Oracle updates Java to stop SSL-chewing BEAST
Framework declared safe for Firefox
Firefox developers said Tuesday that they have no plans to keep the browser from working with the Java software framework now that Oracle has released a patch that prevents it from being used to decrypt sensitive web traffic.
In a blog post published in late September and updated on Tuesday, Mozilla recommends that Firefox users update their Java plug-in to lower their chances of falling victim to attacks that silently decrypt data protected by the SSL, or secure sockets layer, protocol used by millions of websites. Firefox developers had said previously that they were seriously considering disabling the Java plug-in as a way of preventing the exploit.
Short for Browser Exploit Against SSL/TLS, BEAST was first demonstrated late last month at a security conference in Argentina, where researchers Juliano Rizzo and Thai Duong used the attack to recover an encrypted authentication cookie used to access a PayPal user account in less than two minutes. Oracle has more about the Java update here.
Their attack exploits a vulnerability in version 3.1 of SSL and version 1.0 of the SSL successor known as TLS, or Transport Layer Security. To make their code work, they needed a means to breach what's known as the same-origin policy, a mechanism built into browsers that prevents websites set by one domain from accessing or modifying data set by another site. Rizzo and Duong ultimately employed a Java applet that exploited a same-origin policy flaw in Oracle's software framework.
The possibility of real-world attacks that silently recovered authentication cookies, social security numbers, and other sensitive data encrypted by SSL was troubling enough to Firefox developers that they considered blocking Java plug-ins in the open-source browser. The move could have caused a variety of serious problems for users, because it would have prevented their browsers from working with virtual private networks, intranet tools, and web-conferencing applications such as Cisco Systems' WebEx.
“We will not be blocking vulnerable versions of Java at this time, though we will continue to monitor for incidents of this vulnerability being exploited in the wild,” Mozilla said in Tuesday's update.
But Java isn't the only way to bypass the same-origin policy, so it doesn't foreclose the possibility that Rizzo and Duong's exploit won't be carried out using other means.
“There will be other methods for doing this, so it doesn't fix the BEAST attack itself,” Nate Lawson, a cryptographer and principal of Root Labs, told The Register. “You need a TLS/SSL fix for that.”
Firefox developers, often working with developers of Google's Chrome browser, have experimented with other ways to stop BEAST attacks. Beta versions of Chrome, for instance, split messages into fragments to reduce an attacker's ability over the plaintext about to be encrypted.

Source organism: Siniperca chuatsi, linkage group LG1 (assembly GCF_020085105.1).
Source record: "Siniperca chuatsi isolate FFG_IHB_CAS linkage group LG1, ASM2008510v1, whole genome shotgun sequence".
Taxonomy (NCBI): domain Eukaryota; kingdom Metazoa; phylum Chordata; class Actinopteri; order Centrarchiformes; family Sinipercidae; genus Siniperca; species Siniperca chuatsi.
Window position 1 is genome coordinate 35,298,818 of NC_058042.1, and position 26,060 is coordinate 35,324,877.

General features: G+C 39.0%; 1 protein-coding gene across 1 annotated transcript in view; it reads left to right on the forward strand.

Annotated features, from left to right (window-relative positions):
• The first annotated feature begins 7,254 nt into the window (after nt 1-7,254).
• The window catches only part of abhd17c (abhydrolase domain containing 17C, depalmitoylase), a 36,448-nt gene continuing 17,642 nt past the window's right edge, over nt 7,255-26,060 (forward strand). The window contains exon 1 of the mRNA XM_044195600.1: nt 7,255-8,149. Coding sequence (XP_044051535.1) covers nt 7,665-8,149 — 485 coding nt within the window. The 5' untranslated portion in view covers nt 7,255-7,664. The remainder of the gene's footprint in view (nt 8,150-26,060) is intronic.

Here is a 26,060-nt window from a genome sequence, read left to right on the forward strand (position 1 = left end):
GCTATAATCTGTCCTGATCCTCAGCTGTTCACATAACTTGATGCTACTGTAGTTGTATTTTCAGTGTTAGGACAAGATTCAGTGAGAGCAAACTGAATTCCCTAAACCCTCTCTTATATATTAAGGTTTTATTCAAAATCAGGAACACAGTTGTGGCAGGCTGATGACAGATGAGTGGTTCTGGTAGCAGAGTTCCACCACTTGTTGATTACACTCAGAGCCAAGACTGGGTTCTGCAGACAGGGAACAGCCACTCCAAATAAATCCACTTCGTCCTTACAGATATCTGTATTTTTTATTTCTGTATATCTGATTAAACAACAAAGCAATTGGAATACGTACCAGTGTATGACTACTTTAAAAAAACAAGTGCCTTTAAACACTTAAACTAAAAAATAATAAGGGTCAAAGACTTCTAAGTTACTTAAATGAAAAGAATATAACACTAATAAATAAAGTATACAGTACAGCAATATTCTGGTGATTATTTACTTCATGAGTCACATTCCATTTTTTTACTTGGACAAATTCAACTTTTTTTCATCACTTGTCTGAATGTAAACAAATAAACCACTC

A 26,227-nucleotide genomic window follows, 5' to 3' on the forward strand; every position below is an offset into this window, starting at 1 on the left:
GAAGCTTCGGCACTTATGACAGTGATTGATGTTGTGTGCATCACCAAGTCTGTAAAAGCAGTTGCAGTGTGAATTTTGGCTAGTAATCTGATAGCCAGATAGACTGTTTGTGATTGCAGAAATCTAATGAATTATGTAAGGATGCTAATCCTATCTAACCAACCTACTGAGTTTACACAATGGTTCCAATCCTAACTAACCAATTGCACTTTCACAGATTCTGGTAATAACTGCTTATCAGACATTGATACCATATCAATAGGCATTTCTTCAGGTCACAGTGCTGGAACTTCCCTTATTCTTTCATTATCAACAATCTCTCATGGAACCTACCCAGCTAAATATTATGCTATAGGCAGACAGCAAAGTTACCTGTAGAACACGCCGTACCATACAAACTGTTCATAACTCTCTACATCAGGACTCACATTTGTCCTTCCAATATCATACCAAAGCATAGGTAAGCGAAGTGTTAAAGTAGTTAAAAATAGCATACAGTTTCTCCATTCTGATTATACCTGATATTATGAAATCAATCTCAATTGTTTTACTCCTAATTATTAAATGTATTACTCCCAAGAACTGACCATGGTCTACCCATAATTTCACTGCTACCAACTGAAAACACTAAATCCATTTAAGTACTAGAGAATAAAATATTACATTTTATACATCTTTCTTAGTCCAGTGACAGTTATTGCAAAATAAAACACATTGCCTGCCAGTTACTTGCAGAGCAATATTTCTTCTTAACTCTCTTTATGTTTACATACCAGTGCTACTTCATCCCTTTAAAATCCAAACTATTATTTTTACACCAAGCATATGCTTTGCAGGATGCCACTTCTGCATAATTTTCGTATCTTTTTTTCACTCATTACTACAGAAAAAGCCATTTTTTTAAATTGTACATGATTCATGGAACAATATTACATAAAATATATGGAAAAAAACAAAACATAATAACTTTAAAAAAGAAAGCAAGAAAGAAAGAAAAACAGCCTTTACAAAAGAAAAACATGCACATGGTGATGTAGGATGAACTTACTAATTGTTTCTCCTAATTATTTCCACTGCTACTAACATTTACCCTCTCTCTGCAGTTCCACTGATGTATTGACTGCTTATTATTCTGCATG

As Lawson pointed out, a more effective fix would be for all websites and browsers to update to TLS 1.1 or SSL 3.2 or higher. Making the transition has proved extremely problematic because huge numbers of websites and browsers will fail to work as expected unless everyone upgrades all at once. ®
Great idea in theory, unworkable in practice for many businesses due to cost. For instance, IIS6 cannot support TLS 1.1 or higher (unless MS decide to release a free patch for schannel to support it which is unlikely), MS would be rubbing their hands in glee as they'll look to businesses to move all those sites to IIS7.5 on Windows 2008 which does support TLS 1.1 and 1.2 already. Add to that the time to test upgrades, migrate applications, provision new hardware, and train staff to support another version of Windows, and it's clear that it's not a small tweak to turn this on. In an ideal world MS would release a patch for schannel on Windows 2003 to add this to IIS6, but I seem to have left my rose-tinted glasses at home.
Moving to open source might help (say using Apache 2 on nix with mod_gnutls, as mod_ssl doesn't support TLS 1.1+ yet), but the cost of moving from Windows to nix might be more than simply going to Windows 2008 - it all depends on the IT dept capabilities and whether applications can be ported. A free OS doesn't mean that there's no cost implications. Moving to Apache on Windows 2003 won't help because the Win32 port uses the Microsoft Crypto API for SSL/TLS support, and that doesn't have TLS1.1+. Catch 22.
Short term making stream ciphers (such as RC4) preferential in the Windows crypto settings, or in the case of Windows 2003 disabled the CBC cyphers (you can't set a preferred order, just enable or disable cyphers individually), eliminates this vulnerability at the server side and doesn't appear to break anything (at least not that I've seen as yet).
Here's the egg.
Why hasn't Mozilla and company pushed support for TLS 1.1 and such ALREADY? And supporting TLS 1.2 is non-trivial since there are numerous implementation changes such as changing over to SHA-256.
Glad I haven't just finished updating our whole estate to 6_27